camera Sensor size vs. Color depth bit

Milad

Member
Hello all,

I'm preparing a documentary film to be shot in Antarctica. 1-2 man crew, very small.

My choices of the camera (considering the budget) are down to Sony A7 ii and Panasonic GH5S. I know they are different and cameras and both have strong and weak points. But my question is focused on one thing:

Which is more important in order to have a good 4K image that could be shown in DCP on the big screen?:

the bigger sensor ([24 MP Full frame (35.8 x 23.9 mm) CMOS Sensor] VS. [10 MP Four Thirds (17.3 x 13 mm) CMOS Sensor] or, more color depth (and dymanic range?) information ([4:2:2 10 bit] VS. [4:2:0 8bit])?

Thanks in advance,

Milad
 
I’ll take better color science and dynamic range any day. I prefer color from Panasonic over Sony (and Canon above those). But an icy and snowy environment will be pretty contrasty and that’s where higher dynamic range is going to be your best friend. On that level, have you considered the BMPCC 4K? Color science is decent, but DR is great. It’s backordered but I do hear of some folks getting their orders within a couple of weeks.

You’re going to be in Antarctica? You also need to check up on operating stability in extreme temperatures. I have no clue what that means for these two cameras.

And pack lots of hand warmers to keep in and around your camera and other gear.
 

jax_rox

Moderator
Staff member
Moderator
Both. But also neither. All things bring equal, colour and bit depth will be of benefit however in this particular case all things aren’t equal.

I’d go with the most appropriate for the project. Are you going to be shooting in low light situations? You’ll get more mileage from the Sony. Do you need to shoot vast, wide sweeping shots? You’ll probably find it easier on the Sony. Will you need to grade the crap out of it later? The Panasonic might then be the best bet.

Especially with a documentary, at this budget level I’d focus more on the practicalities of each camera. They’re both going to give you comparable 4K pictures.
 

Milad

Member
Thanks for your input.
BMPCC seems a bit too fancy for that ambient. Also fixed LCD is a deal breaker.
hand warmers a necessity, thanks.
 

Milad

Member
I’ll take better color science and dynamic range any day. I prefer color from Panasonic over Sony (and Canon above those). But an icy and snowy environment will be pretty contrasty and that’s where higher dynamic range is going to be your best friend. On that level, have you considered the BMPCC 4K? Color science is decent, but DR is great. It’s backordered but I do hear of some folks getting their orders within a couple of weeks.

You’re going to be in Antarctica? You also need to check up on operating stability in extreme temperatures. I have no clue what that means for these two cameras.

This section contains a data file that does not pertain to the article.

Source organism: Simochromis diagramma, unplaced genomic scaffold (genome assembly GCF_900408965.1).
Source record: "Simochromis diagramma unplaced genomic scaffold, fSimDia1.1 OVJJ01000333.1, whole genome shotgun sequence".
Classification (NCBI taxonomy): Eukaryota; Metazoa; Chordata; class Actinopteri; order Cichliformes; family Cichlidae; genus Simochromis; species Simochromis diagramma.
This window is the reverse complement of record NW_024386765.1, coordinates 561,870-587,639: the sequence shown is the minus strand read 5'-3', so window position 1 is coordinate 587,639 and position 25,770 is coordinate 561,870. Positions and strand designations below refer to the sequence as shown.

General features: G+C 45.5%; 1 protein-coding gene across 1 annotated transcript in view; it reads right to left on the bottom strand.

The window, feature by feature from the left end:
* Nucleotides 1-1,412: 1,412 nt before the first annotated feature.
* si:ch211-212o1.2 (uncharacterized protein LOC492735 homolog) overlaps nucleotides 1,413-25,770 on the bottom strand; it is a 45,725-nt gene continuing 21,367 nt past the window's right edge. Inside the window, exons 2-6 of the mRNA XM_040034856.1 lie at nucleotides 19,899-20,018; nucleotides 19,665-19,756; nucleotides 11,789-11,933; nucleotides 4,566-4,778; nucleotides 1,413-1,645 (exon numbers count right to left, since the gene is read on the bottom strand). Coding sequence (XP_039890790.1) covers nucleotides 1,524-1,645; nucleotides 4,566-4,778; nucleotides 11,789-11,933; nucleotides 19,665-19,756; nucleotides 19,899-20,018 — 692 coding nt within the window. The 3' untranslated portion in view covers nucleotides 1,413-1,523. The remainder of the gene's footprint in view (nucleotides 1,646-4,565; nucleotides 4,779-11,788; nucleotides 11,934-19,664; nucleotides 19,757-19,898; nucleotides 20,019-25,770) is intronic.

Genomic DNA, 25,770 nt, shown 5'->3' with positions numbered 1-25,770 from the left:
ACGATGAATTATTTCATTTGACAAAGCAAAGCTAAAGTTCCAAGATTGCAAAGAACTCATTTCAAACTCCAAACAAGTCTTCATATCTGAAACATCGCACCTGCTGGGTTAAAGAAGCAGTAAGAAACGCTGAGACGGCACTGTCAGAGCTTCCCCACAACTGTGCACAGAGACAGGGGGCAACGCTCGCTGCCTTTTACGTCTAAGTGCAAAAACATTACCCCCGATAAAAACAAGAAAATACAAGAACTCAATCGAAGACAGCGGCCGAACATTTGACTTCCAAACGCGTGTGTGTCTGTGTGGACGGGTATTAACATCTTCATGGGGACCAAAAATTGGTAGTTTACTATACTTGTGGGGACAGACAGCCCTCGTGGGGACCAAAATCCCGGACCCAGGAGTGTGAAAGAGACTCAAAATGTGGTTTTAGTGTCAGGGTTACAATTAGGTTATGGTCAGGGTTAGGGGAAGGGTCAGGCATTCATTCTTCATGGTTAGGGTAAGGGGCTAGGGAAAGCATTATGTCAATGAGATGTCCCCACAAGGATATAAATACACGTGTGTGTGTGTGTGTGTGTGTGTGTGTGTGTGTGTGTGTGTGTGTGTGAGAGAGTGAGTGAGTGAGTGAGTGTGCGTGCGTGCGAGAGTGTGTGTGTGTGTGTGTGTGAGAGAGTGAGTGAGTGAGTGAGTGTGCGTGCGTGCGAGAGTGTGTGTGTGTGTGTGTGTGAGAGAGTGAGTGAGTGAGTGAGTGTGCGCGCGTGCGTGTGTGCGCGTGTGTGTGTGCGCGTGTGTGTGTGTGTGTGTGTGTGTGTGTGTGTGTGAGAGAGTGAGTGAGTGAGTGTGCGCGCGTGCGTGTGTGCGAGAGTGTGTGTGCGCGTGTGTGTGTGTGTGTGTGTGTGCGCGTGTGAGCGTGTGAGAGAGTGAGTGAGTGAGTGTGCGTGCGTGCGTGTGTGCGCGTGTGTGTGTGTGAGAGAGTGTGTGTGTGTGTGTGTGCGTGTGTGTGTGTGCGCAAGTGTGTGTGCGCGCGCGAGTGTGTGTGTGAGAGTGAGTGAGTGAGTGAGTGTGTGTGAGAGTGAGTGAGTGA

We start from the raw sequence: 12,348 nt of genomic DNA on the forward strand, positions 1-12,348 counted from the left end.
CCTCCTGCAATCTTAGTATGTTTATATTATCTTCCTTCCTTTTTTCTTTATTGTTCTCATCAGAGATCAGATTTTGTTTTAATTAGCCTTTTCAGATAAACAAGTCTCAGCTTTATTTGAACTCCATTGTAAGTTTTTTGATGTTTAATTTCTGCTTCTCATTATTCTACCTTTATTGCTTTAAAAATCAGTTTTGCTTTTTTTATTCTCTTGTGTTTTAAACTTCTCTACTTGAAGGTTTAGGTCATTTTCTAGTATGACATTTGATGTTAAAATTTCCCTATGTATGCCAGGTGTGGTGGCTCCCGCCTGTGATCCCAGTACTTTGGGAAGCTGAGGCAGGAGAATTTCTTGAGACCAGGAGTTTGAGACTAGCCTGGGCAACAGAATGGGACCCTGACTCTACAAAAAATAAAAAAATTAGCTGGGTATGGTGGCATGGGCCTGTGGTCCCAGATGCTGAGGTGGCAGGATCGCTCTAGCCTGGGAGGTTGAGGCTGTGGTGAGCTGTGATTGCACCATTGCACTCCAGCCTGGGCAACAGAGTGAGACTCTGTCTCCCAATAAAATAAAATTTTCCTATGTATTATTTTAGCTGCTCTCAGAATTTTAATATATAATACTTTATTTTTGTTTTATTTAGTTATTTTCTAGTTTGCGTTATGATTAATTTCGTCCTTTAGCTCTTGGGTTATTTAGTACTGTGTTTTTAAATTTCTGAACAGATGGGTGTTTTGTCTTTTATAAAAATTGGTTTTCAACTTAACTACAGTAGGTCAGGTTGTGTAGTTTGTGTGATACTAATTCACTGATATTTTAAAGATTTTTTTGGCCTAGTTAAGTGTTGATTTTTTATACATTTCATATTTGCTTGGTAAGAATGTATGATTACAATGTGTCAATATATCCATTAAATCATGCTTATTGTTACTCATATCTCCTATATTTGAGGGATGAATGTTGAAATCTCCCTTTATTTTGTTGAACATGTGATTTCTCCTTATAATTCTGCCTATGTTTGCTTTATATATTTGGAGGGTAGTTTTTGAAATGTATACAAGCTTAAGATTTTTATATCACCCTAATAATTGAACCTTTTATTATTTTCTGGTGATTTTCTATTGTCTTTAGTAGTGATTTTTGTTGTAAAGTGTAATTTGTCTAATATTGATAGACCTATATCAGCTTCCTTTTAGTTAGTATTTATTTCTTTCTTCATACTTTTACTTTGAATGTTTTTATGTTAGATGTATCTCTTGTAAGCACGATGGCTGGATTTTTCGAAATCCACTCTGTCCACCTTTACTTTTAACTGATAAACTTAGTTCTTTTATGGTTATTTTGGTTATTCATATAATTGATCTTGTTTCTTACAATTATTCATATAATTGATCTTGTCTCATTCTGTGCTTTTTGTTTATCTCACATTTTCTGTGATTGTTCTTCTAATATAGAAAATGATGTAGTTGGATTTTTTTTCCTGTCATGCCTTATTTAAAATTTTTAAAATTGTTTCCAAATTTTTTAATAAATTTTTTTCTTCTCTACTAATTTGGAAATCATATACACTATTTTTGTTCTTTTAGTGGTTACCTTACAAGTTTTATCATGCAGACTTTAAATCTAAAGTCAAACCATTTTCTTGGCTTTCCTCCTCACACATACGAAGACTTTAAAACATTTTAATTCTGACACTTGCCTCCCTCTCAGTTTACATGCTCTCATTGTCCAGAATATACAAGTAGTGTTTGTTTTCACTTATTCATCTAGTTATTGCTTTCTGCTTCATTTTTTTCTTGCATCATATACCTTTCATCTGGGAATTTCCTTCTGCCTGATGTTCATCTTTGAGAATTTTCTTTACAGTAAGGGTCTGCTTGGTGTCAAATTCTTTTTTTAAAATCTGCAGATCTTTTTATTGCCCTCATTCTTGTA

And pack lots of hand warmers to keep in and around your camera and other gear.
Thanks for your input.
BMPCC seems a bit too fancy for that ambient. Also fixed LCD is a deal breaker.
hand warmers a necessity, thanks.
 

Milad

Member
Both. But also neither. All things bring equal, colour and bit depth will be of benefit however in this particular case all things aren’t equal.

I’d go with the most appropriate for the project. Are you going to be shooting in low light situations? You’ll get more mileage from the Sony. Do you need to shoot vast, wide sweeping shots? You’ll probably find it easier on the Sony. Will you need to grade the crap out of it later? The Panasonic might then be the best bet.

Especially with a documentary, at this budget level I’d focus more on the practicalities of each camera. They’re both going to give you comparable 4K pictures.
Thanks for your message.
I will be staying more than a month in a scientific base. So I guess there will be a lot of low light interiors and vast icey exterior landscapes. 14 hours of day light at least. Why do you say Sony is better for the landscaspes? because of the larger sensor?
Funny thing is that it will probably be black and white, so color depth and dynamic range will have a particular use.
So I wouldn't think to push it too much in the post for color stuff, but to use the 10 bit to adjust some exposure imprecisions.
 

jax_rox

Moderator
Staff member
Moderator
The Sony sensor is double the size of the Panasonic, which means that not only is there a lot more light the sensor can capture, but you will be able to get significantly wider significantly easier.

But both are extremely capable of giving you a great image.
 

Milad

Member
The Sony sensor is double the size of the Panasonic, which means that not only is there a lot more light the sensor can capture, but you will be able to get significantly wider significantly easier.

But both are extremely capable of giving you a great image.
Thanks for your input.
 
One thing to always think about is the depth of field. Being that one sensor is twice the size of the other, you'll have a lot more out of focus on the Sony. If you're pulling on the lens all the time with unexpected things happening in the frame, this might be more trouble than it's worth. Granted, you can ISO up to eliminate some of the difference, but I wouldn't want to have to do that all the time. The super milky background isn't nearly as en vogue as it was and can look a little cheap these days.
 
Another VERY important point: I shot news footage outdoors for many years, often in below zero weather. Remember that you will be operaqting the camera with gloves on. So you will want a camera that you don't have to fuss with very much. It is almost impossible to operate the camera's menu with gloves on. And where is the record button? My fingers used to get so cold that I couldn't even find it. Just more food for thought.
 
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